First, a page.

Report: Aurora shooter vowed to kill everyone during warehouse rampage

  • Crosses were placed outside the site of an Aurora warehouse where an employee in the process of being fired killed five workers, wounded six police officers and another civilian and only ended with the shooter's death.

    Crosses were placed outside the site of an Aurora warehouse where an employee in the process of being fired killed five workers, wounded six police officers and another civilian and only ended with the shooter's death. Brian Hill | Staff Photographer, February 2019

 
 
Updated 4/29/2019 5:40 PM

The man who killed five employees and wounding five Aurora police officers during a workplace shooting rampage in February warned co-workers he planned to kill everyone at the warehouse if he was fired that day.

That's according to a memo issued Monday by Kane County State's Attorney Joseph McMahon that calls the police response to the shooting spree "justified."

 

In the report, an unidentified employee tells investigators the shooter threatened to "kill every (person) in here" if he was fired that day. Then he told the co-worker, "I am going to blow police up."

The employee told investigators he was aware the man carried a gun in his car, but he had never seen him take the weapon into work and didn't believe he was a threat because he was always making "off the wall" comments.

Investigators believe the shooter had the gun and ammunition with him when he arrived at work that day because there is no video evidence of him going back to his car later to retrieve anything.

The man was aware there was a disciplinary hearing scheduled because he was caught not wearing eye protection the day before.

Around 1 p.m., he was summoned to a meeting attended by four others. He was seen on surveillance retrieving something from his workstation and then going into a bathroom before heading to the hearing.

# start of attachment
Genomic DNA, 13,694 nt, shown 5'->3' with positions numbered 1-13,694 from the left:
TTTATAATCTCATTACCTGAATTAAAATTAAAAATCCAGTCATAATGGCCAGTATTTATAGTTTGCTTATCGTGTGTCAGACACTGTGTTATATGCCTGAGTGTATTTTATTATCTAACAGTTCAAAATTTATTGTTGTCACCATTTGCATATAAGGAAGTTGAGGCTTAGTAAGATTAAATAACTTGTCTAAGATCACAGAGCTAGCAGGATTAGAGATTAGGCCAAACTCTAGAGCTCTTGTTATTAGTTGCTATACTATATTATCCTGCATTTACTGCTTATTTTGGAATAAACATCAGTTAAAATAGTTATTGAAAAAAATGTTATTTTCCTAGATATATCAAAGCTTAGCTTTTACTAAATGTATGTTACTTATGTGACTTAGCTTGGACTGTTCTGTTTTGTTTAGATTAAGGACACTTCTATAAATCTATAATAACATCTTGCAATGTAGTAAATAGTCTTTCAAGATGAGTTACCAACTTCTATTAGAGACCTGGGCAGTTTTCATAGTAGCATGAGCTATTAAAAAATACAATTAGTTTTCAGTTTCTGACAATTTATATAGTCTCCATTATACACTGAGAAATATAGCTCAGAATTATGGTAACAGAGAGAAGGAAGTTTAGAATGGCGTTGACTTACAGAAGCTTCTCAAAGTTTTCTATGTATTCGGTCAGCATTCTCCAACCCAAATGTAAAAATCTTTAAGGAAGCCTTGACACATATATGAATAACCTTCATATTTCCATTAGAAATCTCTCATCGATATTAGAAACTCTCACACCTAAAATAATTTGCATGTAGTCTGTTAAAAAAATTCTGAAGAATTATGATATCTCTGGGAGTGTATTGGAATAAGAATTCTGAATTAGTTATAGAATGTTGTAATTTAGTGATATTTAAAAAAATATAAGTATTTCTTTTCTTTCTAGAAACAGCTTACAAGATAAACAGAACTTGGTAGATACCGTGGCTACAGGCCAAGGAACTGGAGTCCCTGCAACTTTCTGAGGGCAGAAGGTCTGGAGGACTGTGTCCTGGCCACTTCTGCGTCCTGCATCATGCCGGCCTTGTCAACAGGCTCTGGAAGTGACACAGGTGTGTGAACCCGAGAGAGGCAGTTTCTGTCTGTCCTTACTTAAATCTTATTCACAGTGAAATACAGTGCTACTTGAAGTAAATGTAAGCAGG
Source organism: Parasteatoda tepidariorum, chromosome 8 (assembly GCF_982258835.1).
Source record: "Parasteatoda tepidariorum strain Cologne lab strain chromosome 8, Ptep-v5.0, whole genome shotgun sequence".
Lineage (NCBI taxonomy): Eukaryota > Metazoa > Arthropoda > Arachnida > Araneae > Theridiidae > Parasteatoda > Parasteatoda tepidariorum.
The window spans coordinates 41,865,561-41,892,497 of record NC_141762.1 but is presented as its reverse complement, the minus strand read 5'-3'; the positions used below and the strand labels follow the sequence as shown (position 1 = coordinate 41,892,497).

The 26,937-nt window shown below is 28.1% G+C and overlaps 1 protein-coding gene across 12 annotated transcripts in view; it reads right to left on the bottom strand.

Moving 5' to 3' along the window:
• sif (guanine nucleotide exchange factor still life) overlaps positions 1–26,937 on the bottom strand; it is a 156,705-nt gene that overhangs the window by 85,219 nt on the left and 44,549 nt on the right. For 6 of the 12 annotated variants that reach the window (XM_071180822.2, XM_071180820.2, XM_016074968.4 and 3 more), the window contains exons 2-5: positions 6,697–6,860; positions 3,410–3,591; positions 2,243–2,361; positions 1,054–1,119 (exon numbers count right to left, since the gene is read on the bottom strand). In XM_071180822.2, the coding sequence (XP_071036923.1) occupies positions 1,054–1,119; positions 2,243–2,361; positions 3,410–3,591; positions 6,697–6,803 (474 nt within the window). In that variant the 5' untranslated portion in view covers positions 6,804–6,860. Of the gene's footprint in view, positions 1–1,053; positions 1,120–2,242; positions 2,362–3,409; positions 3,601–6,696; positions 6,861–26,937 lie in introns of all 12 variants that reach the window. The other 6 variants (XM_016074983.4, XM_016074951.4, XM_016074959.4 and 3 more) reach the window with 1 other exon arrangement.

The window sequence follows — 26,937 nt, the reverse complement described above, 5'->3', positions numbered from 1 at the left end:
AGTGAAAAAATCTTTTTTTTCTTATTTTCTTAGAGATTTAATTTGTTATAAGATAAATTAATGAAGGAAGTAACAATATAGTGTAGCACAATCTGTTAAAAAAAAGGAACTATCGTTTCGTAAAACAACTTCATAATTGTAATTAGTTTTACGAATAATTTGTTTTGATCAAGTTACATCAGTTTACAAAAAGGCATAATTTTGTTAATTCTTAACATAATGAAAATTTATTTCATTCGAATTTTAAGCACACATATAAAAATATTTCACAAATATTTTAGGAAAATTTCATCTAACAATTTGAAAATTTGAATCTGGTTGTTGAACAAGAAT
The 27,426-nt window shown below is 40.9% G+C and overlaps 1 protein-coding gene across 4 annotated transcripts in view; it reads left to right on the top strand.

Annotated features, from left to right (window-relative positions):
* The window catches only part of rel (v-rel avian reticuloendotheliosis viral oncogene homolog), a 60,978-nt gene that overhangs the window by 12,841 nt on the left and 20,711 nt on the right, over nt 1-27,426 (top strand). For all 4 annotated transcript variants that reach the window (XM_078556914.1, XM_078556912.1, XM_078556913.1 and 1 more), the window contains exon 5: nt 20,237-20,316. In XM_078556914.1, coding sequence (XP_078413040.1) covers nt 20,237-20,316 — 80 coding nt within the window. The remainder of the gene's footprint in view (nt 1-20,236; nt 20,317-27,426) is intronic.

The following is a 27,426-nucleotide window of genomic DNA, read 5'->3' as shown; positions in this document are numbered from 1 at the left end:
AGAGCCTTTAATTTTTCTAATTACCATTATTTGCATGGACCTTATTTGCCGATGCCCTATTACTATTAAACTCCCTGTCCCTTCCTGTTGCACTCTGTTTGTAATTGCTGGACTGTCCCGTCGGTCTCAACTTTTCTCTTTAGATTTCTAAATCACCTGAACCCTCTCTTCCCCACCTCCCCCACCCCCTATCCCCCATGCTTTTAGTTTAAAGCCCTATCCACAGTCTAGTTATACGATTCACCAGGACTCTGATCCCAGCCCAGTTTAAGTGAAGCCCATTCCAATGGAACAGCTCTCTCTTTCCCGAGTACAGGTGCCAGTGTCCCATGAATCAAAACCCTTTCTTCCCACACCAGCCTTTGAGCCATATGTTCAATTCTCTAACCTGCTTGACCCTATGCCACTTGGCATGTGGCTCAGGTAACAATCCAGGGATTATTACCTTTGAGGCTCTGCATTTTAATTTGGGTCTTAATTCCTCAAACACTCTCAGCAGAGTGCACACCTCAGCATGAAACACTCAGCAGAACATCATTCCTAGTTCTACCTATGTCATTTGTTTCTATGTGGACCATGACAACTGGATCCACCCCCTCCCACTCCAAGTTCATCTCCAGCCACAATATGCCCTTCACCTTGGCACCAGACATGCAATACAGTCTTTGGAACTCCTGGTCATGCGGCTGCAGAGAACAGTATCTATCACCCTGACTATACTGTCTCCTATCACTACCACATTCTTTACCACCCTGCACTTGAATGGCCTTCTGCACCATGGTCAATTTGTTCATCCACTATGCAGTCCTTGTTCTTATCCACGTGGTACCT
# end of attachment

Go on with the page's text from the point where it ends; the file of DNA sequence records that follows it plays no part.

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At the meeting, the man was given a write-up for not wearing protective eyewear and notified that the company would begin the termination process, according to McMahon's report.

According to one of the survivors of the shooting, Tim Williams, the man began cursing and there was a brief argument with plant manager Josh Pinkard before the man began shooting.

Williams was shot in the back twice and once in the arm. The 37-year-old Pinkard and three others in the room were killed, police said. They were 21-year-old Trevor Wehner, a Northern Illinois University student who was at his first day with the company as a human resources intern; Russ Beyer, a 46-year-old mold operator and union chairman who had helped the gunman keep his job in the past; and Clayton Parks, 32, who was the company's human resources manager.

A fifth employee, Vincent Juarez, was killed at the loading dock. The report indicates witnesses believe Juarez was targeted by the gunman.

Williams fled the upstairs office where the meeting happened and was chased by the shooter. Williams told investigators he was shouting to other workers that the man was shooting and someone notified police who initiated an "active shooter response," McMahon's report states.

                                                                                                                                                                                                                       
 

According to McMahon's report, surveillance video recovered from the building shows the man positioning himself near a doorway and looking out a window as police officers arrive. He is seen aiming and shooting through the glass doors toward the responding Aurora police officers.

Officer Marco Gomez is the first police officer shot. Over the course of the next several minutes, more shots are fired at officers, hitting four. Officers James Zegar, Adam Miller, John Cebulski and Reynaldo Rivera also sustained wounds during the shootout.

Naperville police who responded to assist reported coming under fire from the man, who was using a handgun with a "green laser." Two officers returned fire.

An Aurora police detective, who serves as a sniper on the department's special response team, told McMahon's investigators that he fired his rifle twice at the gunman after the man began firing at the Naperville officers. The detective told investigators the first shot struck the man in the chest and the second in the head.

In all, McMahon's report states that the man was shot six times -- twice in the head and four times in the chest. One shot was presumably self-inflicted, according to a coroner's report.

Investigators also determined he had fired 64 shots during the rampage. There were seven rounds remaining in the gun, and he had an additional magazine containing 10 bullets in his pants when he was killed.

The report exonerates police from any wrongdoing in response to the shooting.

"There is no evidence any police officer committed any unlawful acts," McMahon wrote.

He also noted that any reports previously withheld because of the ongoing investigation should be released.

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